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New Covid-19 variant identified in South Africa should be kept ‘under watching brief’.

The spread of a new Covid-19 variant identified in South Africa, potentially better at evading vaccine immunity than current strains, was “the last thing that Ireland needs,” a leading academic has said.

The British government has moved to suspend flights from South Africa and five other African countries in response to emerging reports of the new variant.

In a statement on Thursday night, the Department of Health said it had been monitoring the new variant, B.1.1.529, but noted the WHO had not yet designated it as a “variant of concern”.

The department said it was “aware of measures taken by the Government of the United Kingdom including the suspension of flights from a number of African countries.”

Minister for Health Stephen Donnelly was “deeply concerned” about the variant, the statement said, but noted that no cases have been reported in Europe to date.

Department officials had been in contact with colleagues in Northern Ireland, “and we will continue to liaise with UK authorities,” it said.

“The Department’s advice to the Minister will continue to be informed by relevant guidance emanating from the ECDC and the WHO,” it said.

Prof Liam Fanning, immunovirologist at University College Cork, said developments around the variant should be kept “under a watching brief” by Irish officials.

“It may or may not turn out to be a variant moving from a variant of interest, to a variant of concern,” he told RTÉ PrimeTime.

“The last thing that Ireland needs, given the circumstances we have between high prevalence and hospitalisations, hospitals under threat, is to have a new variant that is going to out compete Delta,” Prof Fanning said.

The immunovirologist noted the variant would have to meet a “very high threshold in order to replace Delta,” and become the most prevalent strain of the virus. The bar for it to “evade the immunity that vaccines give is actually exceptionally high,” he added.

“It would be quite unlikely that we would be totally exposed … as if this was a new virus, I think we will have some protection from the vaccine we have currently,” he said.

The World Health Organization has said it was “closely monitoring” the news around the reported new variant, and is to meet on Friday to discuss if it should be designated a variant of “interest” or of “concern”.

Current Department of Foreign Affairs travel guidance “no longer advises against non-essential travel to South Africa based on the current assessment of Covid-19 risks”.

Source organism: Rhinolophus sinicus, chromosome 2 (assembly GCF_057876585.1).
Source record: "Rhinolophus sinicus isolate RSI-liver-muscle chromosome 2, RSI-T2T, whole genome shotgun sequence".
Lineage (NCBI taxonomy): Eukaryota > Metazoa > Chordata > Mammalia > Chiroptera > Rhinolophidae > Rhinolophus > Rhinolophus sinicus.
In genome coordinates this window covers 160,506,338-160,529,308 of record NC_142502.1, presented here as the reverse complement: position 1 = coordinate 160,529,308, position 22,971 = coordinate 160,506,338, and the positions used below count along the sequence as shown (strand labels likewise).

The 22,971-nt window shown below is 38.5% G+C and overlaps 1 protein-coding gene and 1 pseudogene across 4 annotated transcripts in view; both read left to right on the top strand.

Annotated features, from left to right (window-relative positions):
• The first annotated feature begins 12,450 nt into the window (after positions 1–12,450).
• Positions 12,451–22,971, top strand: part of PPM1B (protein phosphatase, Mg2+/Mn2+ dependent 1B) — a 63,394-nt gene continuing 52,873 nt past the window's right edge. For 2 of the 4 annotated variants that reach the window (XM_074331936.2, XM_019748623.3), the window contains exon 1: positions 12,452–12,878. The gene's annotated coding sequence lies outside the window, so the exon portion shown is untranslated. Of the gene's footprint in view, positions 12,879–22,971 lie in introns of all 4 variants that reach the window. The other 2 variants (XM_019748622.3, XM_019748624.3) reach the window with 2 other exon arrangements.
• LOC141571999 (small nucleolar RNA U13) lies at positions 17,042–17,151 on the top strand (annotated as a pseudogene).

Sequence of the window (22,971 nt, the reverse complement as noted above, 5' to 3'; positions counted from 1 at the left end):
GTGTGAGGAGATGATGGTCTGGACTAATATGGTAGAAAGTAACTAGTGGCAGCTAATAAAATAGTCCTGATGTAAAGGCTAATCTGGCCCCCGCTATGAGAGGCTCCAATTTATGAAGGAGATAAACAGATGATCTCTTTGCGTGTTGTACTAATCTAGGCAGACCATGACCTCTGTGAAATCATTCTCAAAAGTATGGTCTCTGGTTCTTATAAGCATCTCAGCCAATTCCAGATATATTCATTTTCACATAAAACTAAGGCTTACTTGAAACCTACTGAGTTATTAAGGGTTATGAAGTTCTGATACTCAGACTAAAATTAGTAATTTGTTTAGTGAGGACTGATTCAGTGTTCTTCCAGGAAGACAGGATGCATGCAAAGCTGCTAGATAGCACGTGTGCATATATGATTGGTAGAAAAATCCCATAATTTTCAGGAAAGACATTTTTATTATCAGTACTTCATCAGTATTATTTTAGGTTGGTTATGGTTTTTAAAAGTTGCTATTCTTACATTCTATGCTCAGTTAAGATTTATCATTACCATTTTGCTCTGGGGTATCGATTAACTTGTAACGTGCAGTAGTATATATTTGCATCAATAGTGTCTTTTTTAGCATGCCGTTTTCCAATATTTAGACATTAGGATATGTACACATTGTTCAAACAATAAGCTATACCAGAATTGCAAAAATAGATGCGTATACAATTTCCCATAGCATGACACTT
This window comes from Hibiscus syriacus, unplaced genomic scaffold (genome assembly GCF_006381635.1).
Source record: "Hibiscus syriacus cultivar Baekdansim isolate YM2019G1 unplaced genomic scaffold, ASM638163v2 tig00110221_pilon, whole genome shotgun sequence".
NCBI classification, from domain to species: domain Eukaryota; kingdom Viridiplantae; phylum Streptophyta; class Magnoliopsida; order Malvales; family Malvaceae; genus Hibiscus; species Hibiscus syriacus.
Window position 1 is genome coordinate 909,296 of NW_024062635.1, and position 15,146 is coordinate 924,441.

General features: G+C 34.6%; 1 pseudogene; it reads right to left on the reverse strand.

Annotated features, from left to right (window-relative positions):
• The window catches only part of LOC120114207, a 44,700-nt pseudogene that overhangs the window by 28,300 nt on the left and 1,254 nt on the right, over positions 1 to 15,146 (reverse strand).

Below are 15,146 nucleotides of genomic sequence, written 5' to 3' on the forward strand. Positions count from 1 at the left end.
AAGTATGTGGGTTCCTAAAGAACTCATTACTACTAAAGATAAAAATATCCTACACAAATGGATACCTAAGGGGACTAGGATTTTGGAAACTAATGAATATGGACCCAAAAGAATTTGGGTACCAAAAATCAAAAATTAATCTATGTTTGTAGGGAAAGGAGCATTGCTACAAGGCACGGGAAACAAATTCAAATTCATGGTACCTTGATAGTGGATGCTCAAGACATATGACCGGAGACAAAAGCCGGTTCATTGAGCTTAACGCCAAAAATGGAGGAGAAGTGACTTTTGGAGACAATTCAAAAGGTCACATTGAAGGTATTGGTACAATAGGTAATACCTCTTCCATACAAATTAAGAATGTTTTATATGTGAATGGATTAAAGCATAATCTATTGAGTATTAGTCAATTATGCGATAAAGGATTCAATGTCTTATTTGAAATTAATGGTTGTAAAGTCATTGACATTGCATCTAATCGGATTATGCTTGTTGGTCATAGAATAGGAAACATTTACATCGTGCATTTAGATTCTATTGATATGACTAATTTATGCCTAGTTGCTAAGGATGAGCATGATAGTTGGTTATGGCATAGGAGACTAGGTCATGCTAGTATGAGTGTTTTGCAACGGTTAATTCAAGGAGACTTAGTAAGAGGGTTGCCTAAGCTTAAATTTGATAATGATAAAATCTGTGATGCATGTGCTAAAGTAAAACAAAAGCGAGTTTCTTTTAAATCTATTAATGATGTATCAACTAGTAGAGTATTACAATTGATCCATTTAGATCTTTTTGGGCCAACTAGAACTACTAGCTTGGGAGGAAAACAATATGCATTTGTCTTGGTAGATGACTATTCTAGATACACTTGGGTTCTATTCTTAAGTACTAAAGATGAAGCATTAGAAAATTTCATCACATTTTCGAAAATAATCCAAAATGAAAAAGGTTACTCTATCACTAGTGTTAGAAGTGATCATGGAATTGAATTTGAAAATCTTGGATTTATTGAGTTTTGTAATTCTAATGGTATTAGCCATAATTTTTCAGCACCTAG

A department spokesman said there was no expected update to the travel advice on Thursday night.

Concerning development

Prof Cliona O’Farrelly, professor of comparative immunology at Trinity College Dublin, said it “certainly” looked like the variant was a concerning development.

She said it was “almost inevitable that new variants would arise”.

The emergence of new variants emphasised the need for “a global approach” to the pandemic, and that more needed to be done to help countries in Africa who were having difficulties accessing vaccines, she said.

Flights from South Africa, Namibia, Lesotho, Botswana, Eswatini and Zimbabwe have been suspended in the UK from midday on Friday and all six countries will be added to the country’s red list, UK health secretary Sajid Javid has said.

The move has been made in response to the discover y of the most concerning variant that British health officials have seen as it has double the number of mutations of the Delta variant, including some associated with evading immune response.

Mr Javid said the new variant identified in South Africa “may be more transmissible” than the Delta strain and “the vaccines that we currently have may be less effective”.

The UK announced it was temporarily banning flights from South Africa and five other countries from 12pm on Friday and returning British travellers from those destinations would have to quarantine.

The UK Health Security Agency (HSA) said that the variant – called B.1.1.529 – has a spike protein that was dramatically different to the one in the original coronavirus that Covid-19 vaccines are based on. It has mutations that are likely to evade the immune response generated both by prior infection and vaccination, and also mutations associated with increased infectivity.

Lab studies are needed to assess the likelihood of the mutations resulting in greatly reduced vaccine efficacy, scientists said. Officials have advised the government on the need to act swiftly and pre-emptively in case the concerns over the impact of variant are borne out, even though it could take weeks to generate all the information needed about its characteristics.

Implications

Earlier on Thursday, South African scientists said they had detected the new Covid-19 variant in small numbers and were working to understand its potential implications.

The variant has a “very unusual constellation” of mutations, which are concerning because they could help it evade the body’s immune response and make it more transmissible, the scientists told reporters at a news conference.

The variant has also been found in Botswana and Hong Kong. The UK HSA said that no cases of the variant had been detected in the UK and they were in contact with South African colleagues over their data.

Experts from the World Health Organisation are meeting with South African officials on Friday to assess the evolving situation in the country. The variant could eventually be given the moniker “Nu”, as the most concerning variants are named after letters of the Greek alphabet. – Reuters/PA

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